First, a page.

Gilbert Onderdonk: The Nurseryman of Mission Valley, Pioneer Horticulturist
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BeschreibungGilbert Onderdonk traveled to Texas in 1851 as a twenty-two-year-old invalid in search of health. By the time of his death in 1920 at the robust age of ninety-one, he had been a pioneer botanist and horticulturist, a rancher, a Confederate soldier, a traveler throughout Mexico for the U.S. Department of Agriculture, a prolific letter writer and essayist, a travel writer for newspapers, and a man of family, property, international recognition, and fame among horticultural experts in Europe for his work in South Texas. It was Gilbert Onderdonk who began and developed production of fruit in Texas and contributed much to the knowledge and later work of Luther Burbank in California. Onderdonk literally planted the foundation of the vast production of Texas fruit today. From Onderdonk's letters and travelogues, Oppenheimer weaves a biography that tells of roping wild mustangs, of growing and shipping fruits and seedlings to growers as far distant as France, and of writing the first popular travel reports on Mexico. The earliest catalogs from the nursery business that Onderdonk had begun in 1870 are most striking for his sparkling writing and drawings, as well as his astute forecasts of agriculture in the state. His 1888 catalogue is reproduced in the book.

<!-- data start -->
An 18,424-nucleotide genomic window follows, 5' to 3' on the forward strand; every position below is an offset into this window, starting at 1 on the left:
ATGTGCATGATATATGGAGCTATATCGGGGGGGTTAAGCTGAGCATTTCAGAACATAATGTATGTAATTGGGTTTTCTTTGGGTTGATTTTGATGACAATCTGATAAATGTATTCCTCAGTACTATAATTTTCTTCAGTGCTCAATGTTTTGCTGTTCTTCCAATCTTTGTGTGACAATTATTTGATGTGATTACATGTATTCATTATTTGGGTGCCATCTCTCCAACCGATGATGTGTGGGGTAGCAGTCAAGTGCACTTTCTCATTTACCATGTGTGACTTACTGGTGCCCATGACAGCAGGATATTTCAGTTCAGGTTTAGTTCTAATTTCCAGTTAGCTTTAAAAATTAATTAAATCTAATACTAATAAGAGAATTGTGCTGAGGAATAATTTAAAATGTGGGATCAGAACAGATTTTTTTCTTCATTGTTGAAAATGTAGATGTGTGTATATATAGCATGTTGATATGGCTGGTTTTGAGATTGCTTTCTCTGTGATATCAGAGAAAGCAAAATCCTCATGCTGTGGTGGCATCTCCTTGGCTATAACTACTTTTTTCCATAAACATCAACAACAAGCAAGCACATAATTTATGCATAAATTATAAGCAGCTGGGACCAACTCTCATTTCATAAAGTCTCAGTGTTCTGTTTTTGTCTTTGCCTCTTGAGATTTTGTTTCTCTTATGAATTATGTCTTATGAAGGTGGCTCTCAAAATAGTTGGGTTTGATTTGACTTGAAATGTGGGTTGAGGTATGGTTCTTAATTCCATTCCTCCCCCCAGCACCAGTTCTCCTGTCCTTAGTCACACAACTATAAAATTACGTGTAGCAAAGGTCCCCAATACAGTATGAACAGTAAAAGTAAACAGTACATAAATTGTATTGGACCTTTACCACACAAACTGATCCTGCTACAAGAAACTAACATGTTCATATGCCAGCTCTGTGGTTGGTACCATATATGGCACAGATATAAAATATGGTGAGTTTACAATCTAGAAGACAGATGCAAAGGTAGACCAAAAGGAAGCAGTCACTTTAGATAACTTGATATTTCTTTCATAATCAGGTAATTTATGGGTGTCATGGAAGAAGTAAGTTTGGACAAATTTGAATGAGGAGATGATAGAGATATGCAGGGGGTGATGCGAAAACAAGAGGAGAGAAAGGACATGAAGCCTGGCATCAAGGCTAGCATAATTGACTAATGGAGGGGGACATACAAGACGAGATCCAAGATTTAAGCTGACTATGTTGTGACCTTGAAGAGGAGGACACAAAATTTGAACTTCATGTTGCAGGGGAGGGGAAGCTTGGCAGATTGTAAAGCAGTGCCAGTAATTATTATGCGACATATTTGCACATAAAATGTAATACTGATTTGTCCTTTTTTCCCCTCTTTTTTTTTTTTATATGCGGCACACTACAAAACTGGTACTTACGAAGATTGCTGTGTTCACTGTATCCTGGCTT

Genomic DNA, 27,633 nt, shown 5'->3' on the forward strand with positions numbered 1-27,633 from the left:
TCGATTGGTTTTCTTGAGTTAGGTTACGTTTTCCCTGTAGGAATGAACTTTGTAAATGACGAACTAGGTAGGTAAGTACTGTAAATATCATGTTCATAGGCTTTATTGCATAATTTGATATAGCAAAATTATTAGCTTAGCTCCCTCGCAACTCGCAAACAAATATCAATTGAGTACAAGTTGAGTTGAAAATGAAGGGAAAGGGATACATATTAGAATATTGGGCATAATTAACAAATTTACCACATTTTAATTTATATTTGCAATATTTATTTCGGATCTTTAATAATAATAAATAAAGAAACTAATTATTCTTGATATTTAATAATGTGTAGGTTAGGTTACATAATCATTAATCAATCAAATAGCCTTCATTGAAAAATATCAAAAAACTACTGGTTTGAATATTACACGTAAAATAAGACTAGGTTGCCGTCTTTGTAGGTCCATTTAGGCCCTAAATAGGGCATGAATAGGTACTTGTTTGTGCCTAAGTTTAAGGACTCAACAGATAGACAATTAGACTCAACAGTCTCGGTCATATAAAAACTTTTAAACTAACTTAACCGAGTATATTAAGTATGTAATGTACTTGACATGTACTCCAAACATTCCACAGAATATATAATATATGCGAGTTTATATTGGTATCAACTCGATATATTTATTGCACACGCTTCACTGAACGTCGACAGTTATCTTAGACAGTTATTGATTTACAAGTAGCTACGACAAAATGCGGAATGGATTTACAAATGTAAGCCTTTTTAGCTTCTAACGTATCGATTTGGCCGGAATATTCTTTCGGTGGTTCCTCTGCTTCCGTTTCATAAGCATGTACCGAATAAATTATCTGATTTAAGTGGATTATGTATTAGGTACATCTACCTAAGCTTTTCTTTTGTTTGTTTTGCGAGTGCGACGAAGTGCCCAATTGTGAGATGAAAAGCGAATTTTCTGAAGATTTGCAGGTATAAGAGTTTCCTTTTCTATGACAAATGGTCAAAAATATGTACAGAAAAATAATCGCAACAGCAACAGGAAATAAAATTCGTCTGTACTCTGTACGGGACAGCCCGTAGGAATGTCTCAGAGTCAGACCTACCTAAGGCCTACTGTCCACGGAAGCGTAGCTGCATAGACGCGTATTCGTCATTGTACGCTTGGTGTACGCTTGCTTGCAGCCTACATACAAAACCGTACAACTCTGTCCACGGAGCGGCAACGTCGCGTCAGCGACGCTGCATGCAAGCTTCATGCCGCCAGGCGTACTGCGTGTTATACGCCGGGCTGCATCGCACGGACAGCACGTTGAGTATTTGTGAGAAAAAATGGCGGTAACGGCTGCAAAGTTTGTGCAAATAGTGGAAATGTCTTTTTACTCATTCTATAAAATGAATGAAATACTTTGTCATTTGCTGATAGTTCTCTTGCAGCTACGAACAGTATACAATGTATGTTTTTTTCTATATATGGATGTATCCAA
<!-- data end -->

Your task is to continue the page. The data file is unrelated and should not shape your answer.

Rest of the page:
PortraitBorn in Dallas, where she graduated from Forest Avenue High School, Evelyn Oppenheimer attended the University of Chicago. After graduating Phi Beta Kappa she returned to Dallas. A literary agent for thirty-five years, she also taught book reviewing at the University of Texas at Austin, Texas Tech University, SMU, University of Dallas, UCLA, University of Wisconsin extension.
Untertitel: 'On the Edge: New Women's Ficti'. Sprache: Englisch.
Verlag: TEXAS A & M UNIV PR
Erscheinungsdatum: Januar 1991
Seitenanzahl: 159 Seiten